For 14 years Nathan Hicks has worked both as an officer in the Western Australia Police Force and a sailor in the Royal Australian Navy.
He has temporarily put aside his duties in Police Prosecutions to deploy full time with the Navy throughout the Pacific aboard HMAS Adelaide as a drummer with the Navy Band.
Originally from Wembley in the west of Perth, he has most recently visited Hawaii for Exercise Rim of the Pacific (RIMPAC) following port visits to Suva in Fiji and Nuku'alofa in Tonga as part of the multi-ship Indo-Pacific Endeavour 2018 task group deployment.
"This is my first deployment and my first time at sea and it's a once in a lifetime chance go abroad and promote the Australian Defence Force through music," Able Seaman Musician Hicks said.
"We performed for more than 1,000 children at a local high school in Tonga and to see the look on their faces while they clapped and danced was priceless. In return the kids sang their school song for us and the wall of sound blew me away.
"It's also been great to visit Pearl Harbor, see the history and be part of the world's largest military exercise."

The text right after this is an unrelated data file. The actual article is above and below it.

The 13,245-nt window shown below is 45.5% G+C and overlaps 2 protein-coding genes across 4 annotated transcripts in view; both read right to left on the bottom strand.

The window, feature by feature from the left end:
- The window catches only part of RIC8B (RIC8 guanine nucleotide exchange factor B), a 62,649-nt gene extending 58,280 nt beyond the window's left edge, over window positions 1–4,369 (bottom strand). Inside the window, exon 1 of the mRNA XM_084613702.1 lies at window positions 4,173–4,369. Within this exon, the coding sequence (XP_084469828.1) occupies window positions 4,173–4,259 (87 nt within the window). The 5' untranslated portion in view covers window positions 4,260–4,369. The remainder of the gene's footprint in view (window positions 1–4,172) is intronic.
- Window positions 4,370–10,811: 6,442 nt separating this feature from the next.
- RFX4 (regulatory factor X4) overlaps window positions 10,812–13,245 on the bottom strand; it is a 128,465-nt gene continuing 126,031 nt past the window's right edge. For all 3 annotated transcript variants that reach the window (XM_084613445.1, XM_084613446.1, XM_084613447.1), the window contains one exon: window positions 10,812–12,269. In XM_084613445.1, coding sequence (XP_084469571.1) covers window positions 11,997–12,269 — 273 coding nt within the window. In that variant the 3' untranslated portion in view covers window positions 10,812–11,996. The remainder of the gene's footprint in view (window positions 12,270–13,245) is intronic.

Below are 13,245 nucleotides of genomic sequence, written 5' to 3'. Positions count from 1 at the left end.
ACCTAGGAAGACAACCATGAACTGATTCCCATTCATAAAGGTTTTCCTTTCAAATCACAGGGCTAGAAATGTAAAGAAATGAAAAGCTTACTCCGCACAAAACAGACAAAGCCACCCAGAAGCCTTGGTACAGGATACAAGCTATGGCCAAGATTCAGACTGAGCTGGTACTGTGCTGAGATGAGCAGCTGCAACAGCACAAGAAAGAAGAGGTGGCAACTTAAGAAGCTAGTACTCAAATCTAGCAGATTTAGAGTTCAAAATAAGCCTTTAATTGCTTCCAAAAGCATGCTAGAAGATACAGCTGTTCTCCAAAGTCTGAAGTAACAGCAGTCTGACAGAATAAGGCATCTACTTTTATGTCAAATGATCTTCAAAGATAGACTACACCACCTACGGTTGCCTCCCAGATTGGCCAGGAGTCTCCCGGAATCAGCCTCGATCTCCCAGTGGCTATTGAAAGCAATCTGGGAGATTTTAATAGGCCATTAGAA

RIMPAC is a biennial military training exercise to strengthen international maritime partnerships, enhance interoperability and improve the readiness of participating forces for a wide range of potential scenarios.
"We've had the chance to play with some awesome musicians from the US Navy's Pacific Fleet Band and perform at official receptions, local schools and hospitals and at Independence Day celebrations."
Able Seaman Hicks said he finds both of his careers complement each other, giving him enhanced skills as a police officer and as a sailor.
"In addition to the teamwork of both jobs, I find the main skill I can build on is communication," he said.
"I have the chance to talk with everyone from the Chief of Navy to a junior sailor in one job, or from a Chief Magistrate to fellow officers across police branches in the other job.
"Both jobs mean I get to interact with the public a lot."
Although managing parallel careers requires balance, he strongly believes deploying as a reservist is worthwhile.
"It isn't something you would get to do in the average job," he said.
"I've been able to work with full time sailors from other backgrounds and see how they help make the ship run smoothly.
"I can take those experiences back to other reserve units and bring something new to policing."
The multinational RIMPAC activity, held from 27 June to 2 August in Hawaii and off the coast of California, is the world's largest maritime exercise and involves 25,000 personnel from 25 countries.
On return from this deployment he will recommence his policing duties full time bringing his Navy experiences to the force.